August 19/26, 2019: Volume 35, Issue 5
By Arthur Mintie
Chip and Joanna Gaines from the syndicated HGTV series “Fixer Upper” may be responsible for most of the world’s recent obsession with shiplap. While not everyone is building a home where shiplap can be found hiding beneath the surface, style-minded homeowners can create a similar look by installing flooring on walls.
In fact, many homeowners today are approaching flooring from a new angle—using it to create accent walls and artistic focal points that reflect their unique style and bring distinctive character.
While installing flooring on walls is not much different than laying flooring materials in the traditional sense, it does take proper knowledge to ensure the results will hold up. Following are some considerations:
Selection of materials. As a general rule, any type of hardwood plank can be glued directly onto drywall. However, luxury vinyl tile or laminates must not be installed directly over wallpaper or existing paneling, as this will result in installation failure. For best results, it’s important to follow the manufacturer’s installation instructions.
Tiles that would normally be used on floors can also be turned up the wall to continue an aesthetic theme or create a different type of look or feel. As far as the weight of a tile used on interior vertical surfaces, applicable building codes typically have jurisdiction.
Surface prep. Installation considerations when selecting adhesives and mortars are dependent on the type and size of the surface material chosen. If using gauged porcelain tile panels as the finish, it is important for installers to prepare the substrate to a surface tolerance plane of 1⁄8 inch in 10 feet and to clean out any leftover adhesive mortar in the joints to ensure enough grout fills the grout joint. An even adhesive bond coat is also required to achieve proper coverage and eliminate voids under the tile while minimizing slumping of the tile.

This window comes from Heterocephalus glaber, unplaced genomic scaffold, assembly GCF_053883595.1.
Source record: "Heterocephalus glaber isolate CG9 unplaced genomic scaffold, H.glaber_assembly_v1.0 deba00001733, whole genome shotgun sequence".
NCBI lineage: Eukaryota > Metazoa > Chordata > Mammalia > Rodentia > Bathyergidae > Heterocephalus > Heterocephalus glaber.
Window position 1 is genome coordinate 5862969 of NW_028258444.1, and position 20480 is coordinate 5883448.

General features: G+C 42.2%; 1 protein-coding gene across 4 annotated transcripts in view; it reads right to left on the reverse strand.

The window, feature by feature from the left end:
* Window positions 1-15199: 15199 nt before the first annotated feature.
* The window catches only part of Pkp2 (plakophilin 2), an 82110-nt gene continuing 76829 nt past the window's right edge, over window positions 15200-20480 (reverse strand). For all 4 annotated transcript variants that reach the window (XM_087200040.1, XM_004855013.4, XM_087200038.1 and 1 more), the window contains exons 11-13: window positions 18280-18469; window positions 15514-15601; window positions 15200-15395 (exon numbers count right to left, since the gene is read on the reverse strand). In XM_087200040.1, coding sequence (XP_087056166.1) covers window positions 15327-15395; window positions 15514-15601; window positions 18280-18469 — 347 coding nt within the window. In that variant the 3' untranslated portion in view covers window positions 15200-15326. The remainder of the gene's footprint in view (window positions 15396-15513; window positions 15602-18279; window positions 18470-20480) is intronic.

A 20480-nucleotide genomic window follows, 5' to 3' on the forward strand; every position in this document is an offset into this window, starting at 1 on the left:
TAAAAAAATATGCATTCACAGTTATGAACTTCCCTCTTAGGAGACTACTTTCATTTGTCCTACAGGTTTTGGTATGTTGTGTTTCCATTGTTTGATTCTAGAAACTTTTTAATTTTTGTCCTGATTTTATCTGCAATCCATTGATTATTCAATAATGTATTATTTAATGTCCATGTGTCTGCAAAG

Lay out. Installers should begin by marking the center points of all four walls and then snap chalk lines between the center points of the opposite walls in a pattern that will intersect in the center of the room. When tiling walls, installers need to find the center point of the wall and then use a level to draw a line indicating this point and then ensure the cut tiles in the corners are ideally no less than a half tile. Using trim pieces for outside corners is typically the better aesthetic option to trim out a project. If they are not available, on-site mitering, the creation of bullnose trim pieces or using trim strips might be in play.
Secure panels safely. Laminate should be adhered to the wall starting at the bottom of the wall using silicone applied in an S-shaped pattern. Once pressed down, the installer must drive a brad nail through the extended groove at each wall stud. Next, drywall screws should be placed at each wall stud at the bottom edge of the first row of planks. For all following rows, a brad nail should continue to be used for durability.
For other finishes that cannot be nailed—such as tile—a high-performance adhesive with outstanding non-sag properties is required to ensure the materials stay adhered for the life of the installation.
Arthur Mintie is senior director of technical services at Laticrete International. He provides technical assistance to specifiers and designers, and he is actively involved in global education and training for tile and construction industry materials and methods.